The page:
Österland

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Traditional "lands" of Sweden. (Different stages of expansion marked by shades. Borders as of year 1700.

Österland (Eastland) or Österlanden (Easternlands), one of the four traditional lands of Sweden, was a medieval term used for the southern part of Finland. The term occurs in documents approximately between 1350–1470 and gradually fell out of use by the end of the 15th century. Before this period the term was used in plural, Österlanden, Easternlands.[1]

With the exception of Old Finland that was ceded to Russia in 1721, Finland remained a part of Sweden until after the Finnish war of 1808–09, when it was ceded to Russia and came to constitute the autonomous Russian Grand Duchy of Finland.

Provinces[edit]

The following six provinces formed Österland:

History[edit]

Due to the Northern Crusades against Finns, Tavastians and Karelians and the Swedish Colonisation during the 13th century Kingdom of Sweden and the Catholic Church incorporated Southern Finland. The details of this process are not known. The conquest took place at the same time or later than Sweden was united under one king; and the Österlanden was seen as a constituent part of the Swedish kingdom. It was represented in the elections of Swedish kings first on 15 February 1362 (when Haakon Magnusson was elected as co-regent of his father).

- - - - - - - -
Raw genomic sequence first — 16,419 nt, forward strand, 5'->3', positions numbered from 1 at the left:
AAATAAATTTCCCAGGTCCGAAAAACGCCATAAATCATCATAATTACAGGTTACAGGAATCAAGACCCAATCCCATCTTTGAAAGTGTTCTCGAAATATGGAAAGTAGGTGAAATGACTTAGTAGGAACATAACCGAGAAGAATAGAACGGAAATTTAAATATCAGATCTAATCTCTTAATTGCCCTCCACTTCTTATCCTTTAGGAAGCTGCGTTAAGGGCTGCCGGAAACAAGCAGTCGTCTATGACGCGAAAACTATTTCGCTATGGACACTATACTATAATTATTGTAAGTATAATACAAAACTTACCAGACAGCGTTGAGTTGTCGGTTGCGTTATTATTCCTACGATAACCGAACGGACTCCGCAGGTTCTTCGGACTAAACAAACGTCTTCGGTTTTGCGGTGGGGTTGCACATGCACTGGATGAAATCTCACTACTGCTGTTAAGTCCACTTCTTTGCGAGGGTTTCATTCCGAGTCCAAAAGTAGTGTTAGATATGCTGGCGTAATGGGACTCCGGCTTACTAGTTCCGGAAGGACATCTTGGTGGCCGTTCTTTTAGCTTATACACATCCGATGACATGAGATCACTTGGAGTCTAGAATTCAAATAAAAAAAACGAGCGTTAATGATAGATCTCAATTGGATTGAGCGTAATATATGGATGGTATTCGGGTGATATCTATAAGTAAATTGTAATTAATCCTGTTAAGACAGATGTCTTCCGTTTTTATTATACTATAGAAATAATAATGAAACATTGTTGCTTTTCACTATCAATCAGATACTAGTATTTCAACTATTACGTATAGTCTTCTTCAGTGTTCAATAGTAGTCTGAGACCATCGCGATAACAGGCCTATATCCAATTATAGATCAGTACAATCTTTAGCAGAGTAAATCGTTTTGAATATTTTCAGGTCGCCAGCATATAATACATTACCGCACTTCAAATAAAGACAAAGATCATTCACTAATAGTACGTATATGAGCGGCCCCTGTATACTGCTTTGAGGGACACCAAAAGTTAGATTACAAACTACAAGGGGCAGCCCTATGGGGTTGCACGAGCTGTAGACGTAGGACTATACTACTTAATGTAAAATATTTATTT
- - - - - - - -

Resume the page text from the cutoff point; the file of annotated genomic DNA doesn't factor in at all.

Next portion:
In the wake of the crusades possibly thousands of Christian Swedish settlers moved into the western and southern coasts of Österlanden (now Finland) gradually from the 13th century onwards until the 1350s.[2] There is no conclusive archaeological or toponymical proof of Norse-speaking inhabitants in Finland during earlier times outside the Åland Islands. Descendants of these settlers became to later known as Finland Swedes.

In 1581, the provinces of the area were declared a grand principality by King John III of Sweden, who as a prince, in 1556, had been granted a part of that territory as a duchy created beside other duchies ruled by his brothers. The creation of that Duchy was chiefly a part of the legacy of King Gustav Vasa. While the Duchy did not last as an administrative unit, the titular grand principality did, for over two centuries and ultimately, after 1809, evolved into an autonomous duchy under the Russian Empire.

See also[edit]

References[edit]

  1. ^ Tarkiainen, Kari (2010). Ruotsin itämaa. Porvoo: Svenska litteratursällskapet i Finland. pp. 155–156. ISBN 978-951-583-212-2.
  2. ^ Georg Haggrén, Petri Halinen, Mika Lavento, Sami Raninen and Anna Wessman (2010). Muinaisuutemme jäljet. Gaudeamus. pp. 420–421. ISBN 9789524953634.CS1 maint: multiple names: authors list (link)

Coordinates: 60°10′24″N 24°56′55″E / 60.1733°N 24.9486°E / 60.1733; 24.9486